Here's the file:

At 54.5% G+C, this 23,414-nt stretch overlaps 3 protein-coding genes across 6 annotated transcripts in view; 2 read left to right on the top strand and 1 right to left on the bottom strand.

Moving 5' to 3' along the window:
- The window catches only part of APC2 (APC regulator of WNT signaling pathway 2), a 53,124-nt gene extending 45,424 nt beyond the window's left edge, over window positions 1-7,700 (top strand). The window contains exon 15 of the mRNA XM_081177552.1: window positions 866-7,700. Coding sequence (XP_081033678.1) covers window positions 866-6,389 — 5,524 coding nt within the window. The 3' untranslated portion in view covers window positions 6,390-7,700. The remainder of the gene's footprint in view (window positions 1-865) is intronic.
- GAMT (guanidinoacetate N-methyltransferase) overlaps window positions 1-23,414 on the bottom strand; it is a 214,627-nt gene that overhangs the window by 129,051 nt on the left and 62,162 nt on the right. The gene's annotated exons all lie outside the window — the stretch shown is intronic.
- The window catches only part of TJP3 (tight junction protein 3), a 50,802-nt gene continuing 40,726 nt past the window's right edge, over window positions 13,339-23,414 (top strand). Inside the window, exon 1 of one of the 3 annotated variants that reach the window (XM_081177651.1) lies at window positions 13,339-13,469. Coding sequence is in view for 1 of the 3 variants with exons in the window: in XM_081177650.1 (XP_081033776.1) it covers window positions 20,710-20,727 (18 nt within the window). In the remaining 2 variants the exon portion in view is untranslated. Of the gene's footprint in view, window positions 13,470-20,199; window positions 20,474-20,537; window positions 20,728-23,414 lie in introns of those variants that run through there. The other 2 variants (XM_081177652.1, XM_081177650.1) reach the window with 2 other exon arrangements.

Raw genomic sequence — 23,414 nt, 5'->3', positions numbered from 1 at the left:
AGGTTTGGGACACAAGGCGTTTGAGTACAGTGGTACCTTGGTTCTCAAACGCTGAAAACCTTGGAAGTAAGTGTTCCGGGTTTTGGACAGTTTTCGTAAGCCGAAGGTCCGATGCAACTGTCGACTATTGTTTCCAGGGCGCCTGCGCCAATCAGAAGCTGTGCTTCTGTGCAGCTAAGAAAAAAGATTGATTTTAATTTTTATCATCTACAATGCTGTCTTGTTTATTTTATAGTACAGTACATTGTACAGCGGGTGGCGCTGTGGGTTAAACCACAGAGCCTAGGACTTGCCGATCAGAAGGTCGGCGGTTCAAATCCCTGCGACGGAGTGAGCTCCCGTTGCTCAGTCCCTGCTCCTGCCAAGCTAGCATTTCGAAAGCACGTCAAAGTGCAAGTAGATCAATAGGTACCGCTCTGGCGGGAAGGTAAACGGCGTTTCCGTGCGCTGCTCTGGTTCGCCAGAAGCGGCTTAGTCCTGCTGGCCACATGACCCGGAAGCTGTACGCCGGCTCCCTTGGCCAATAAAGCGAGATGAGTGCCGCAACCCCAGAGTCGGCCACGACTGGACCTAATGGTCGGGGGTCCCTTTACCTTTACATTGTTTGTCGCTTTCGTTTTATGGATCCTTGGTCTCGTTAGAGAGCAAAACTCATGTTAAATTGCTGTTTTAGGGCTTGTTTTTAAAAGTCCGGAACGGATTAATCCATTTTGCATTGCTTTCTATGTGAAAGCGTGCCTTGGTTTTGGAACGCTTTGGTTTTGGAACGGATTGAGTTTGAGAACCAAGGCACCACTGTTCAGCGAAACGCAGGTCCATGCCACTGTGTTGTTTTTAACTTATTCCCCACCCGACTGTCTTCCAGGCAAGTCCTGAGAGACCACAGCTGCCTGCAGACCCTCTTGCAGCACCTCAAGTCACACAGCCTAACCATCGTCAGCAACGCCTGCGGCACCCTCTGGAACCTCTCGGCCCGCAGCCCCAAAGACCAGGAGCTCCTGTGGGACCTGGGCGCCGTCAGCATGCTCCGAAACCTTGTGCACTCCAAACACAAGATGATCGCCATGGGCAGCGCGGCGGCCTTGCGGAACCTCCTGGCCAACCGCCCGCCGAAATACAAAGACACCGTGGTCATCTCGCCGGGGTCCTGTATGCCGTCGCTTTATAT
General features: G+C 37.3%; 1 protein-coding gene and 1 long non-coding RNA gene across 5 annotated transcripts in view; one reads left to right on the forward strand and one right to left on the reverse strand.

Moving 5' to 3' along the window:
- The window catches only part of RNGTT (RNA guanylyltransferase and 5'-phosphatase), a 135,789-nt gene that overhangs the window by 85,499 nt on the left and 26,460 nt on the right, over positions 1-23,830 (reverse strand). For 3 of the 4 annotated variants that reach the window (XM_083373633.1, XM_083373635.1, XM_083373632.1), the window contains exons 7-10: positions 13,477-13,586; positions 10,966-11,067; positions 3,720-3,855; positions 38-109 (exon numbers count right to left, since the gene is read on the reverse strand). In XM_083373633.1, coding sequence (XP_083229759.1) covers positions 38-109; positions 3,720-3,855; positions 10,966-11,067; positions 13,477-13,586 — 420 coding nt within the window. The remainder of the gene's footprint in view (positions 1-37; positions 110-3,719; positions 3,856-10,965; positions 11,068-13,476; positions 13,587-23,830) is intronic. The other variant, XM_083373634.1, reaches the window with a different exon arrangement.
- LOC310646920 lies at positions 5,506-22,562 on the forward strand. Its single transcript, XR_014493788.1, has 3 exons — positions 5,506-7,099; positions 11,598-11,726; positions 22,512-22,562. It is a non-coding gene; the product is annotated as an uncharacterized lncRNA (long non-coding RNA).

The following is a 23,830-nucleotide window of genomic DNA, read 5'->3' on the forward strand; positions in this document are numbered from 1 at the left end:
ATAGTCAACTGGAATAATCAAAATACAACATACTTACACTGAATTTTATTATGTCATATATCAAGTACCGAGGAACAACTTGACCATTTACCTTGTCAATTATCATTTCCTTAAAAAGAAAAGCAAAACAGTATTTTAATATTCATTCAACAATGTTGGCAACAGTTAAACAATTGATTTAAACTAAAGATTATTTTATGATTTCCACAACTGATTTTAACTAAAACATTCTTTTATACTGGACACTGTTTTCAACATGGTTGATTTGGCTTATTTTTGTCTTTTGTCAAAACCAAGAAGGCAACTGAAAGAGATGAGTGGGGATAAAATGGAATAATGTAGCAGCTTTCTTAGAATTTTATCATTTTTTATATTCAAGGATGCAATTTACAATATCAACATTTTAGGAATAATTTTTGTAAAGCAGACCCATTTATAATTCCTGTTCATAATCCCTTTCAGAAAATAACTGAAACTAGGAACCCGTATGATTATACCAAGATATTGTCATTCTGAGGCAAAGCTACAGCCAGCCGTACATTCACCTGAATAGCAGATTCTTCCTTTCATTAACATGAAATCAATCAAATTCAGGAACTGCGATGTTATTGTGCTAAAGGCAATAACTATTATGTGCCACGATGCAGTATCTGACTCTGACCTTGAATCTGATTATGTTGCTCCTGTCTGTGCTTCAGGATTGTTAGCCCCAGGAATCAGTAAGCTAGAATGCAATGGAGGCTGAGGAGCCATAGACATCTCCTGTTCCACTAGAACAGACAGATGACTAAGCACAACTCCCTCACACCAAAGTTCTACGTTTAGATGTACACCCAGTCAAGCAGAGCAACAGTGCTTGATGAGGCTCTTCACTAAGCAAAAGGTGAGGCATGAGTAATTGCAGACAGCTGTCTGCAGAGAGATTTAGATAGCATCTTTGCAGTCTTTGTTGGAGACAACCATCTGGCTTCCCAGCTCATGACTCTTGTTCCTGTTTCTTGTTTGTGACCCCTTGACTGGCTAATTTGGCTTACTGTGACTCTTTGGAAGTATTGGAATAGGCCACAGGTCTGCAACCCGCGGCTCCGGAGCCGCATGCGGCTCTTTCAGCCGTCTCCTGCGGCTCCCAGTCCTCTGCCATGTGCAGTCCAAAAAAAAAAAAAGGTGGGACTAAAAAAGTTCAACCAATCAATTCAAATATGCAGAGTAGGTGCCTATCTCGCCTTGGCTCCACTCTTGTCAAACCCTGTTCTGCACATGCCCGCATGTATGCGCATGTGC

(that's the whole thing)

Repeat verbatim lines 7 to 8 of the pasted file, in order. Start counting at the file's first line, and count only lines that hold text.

AGGTTTGGGACACAAGGCGTTTGAGTACAGTGGTACCTTGGTTCTCAAACGCTGAAAACCTTGGAAGTAAGTGTTCCGGGTTTTGGACAGTTTTCGTAAGCCGAAGGTCCGATGCAACTGTCGACTATTGTTTCCAGGGCGCCTGCGCCAATCAGAAGCTGTGCTTCTGTGCAGCTAAGAAAAAAGATTGATTTTAATTTTTATCATCTACAATGCTGTCTTGTTTATTTTATAGTACAGTACATTGTACAGCGGGTGGCGCTGTGGGTTAAACCACAGAGCCTAGGACTTGCCGATCAGAAGGTCGGCGGTTCAAATCCCTGCGACGGAGTGAGCTCCCGTTGCTCAGTCCCTGCTCCTGCCAAGCTAGCATTTCGAAAGCACGTCAAAGTGCAAGTAGATCAATAGGTACCGCTCTGGCGGGAAGGTAAACGGCGTTTCCGTGCGCTGCTCTGGTTCGCCAGAAGCGGCTTAGTCCTGCTGGCCACATGACCCGGAAGCTGTACGCCGGCTCCCTTGGCCAATAAAGCGAGATGAGTGCCGCAACCCCAGAGTCGGCCACGACTGGACCTAATGGTCGGGGGTCCCTTTACCTTTACATTGTTTGTCGCTTTCGTTTTATGGATCCTTGGTCTCGTTAGAGAGCAAAACTCATGTTAAATTGCTGTTTTAGGGCTTGTTTTTAAAAGTCCGGAACGGATTAATCCATTTTGCATTGCTTTCTATGTGAAAGCGTGCCTTGGTTTTGGAACGCTTTGGTTTTGGAACGGATTGAGTTTGAGAACCAAGGCACCACTGTTCAGCGAAACGCAGGTCCATGCCACTGTGTTGTTTTTAACTTATTCCCCACCCGACTGTCTTCCAGGCAAGTCCTGAGAGACCACAGCTGCCTGCAGACCCTCTTGCAGCACCTCAAGTCACACAGCCTAACCATCGTCAGCAACGCCTGCGGCACCCTCTGGAACCTCTCGGCCCGCAGCCCCAAAGACCAGGAGCTCCTGTGGGACCTGGGCGCCGTCAGCATGCTCCGAAACCTTGTGCACTCCAAACACAAGATGATCGCCATGGGCAGCGCGGCGGCCTTGCGGAACCTCCTGGCCAACCGCCCGCCGAAATACAAAGACACCGTGGTCATCTCGCCGGGGTCCTGTATGCCGTCGCTTTATAT
General features: G+C 37.3%; 1 protein-coding gene and 1 long non-coding RNA gene across 5 annotated transcripts in view; one reads left to right on the forward strand and one right to left on the reverse strand.